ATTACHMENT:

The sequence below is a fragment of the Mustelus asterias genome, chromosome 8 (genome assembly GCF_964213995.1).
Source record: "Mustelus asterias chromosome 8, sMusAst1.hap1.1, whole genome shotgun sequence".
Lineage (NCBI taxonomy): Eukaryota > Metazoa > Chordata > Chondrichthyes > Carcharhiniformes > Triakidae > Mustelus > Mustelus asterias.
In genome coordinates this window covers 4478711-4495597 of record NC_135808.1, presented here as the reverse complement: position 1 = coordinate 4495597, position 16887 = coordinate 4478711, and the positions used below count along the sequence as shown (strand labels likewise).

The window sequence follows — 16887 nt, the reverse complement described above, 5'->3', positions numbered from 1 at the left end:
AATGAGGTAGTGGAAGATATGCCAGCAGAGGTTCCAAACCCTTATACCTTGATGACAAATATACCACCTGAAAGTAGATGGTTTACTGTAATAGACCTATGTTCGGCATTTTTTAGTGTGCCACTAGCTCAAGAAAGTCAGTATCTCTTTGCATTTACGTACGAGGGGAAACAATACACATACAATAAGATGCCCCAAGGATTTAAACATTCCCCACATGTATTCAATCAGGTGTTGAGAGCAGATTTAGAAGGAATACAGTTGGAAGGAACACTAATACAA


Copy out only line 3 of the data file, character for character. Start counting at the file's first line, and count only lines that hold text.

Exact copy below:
Lineage (NCBI taxonomy): Eukaryota > Metazoa > Chordata > Chondrichthyes > Carcharhiniformes > Triakidae > Mustelus > Mustelus asterias.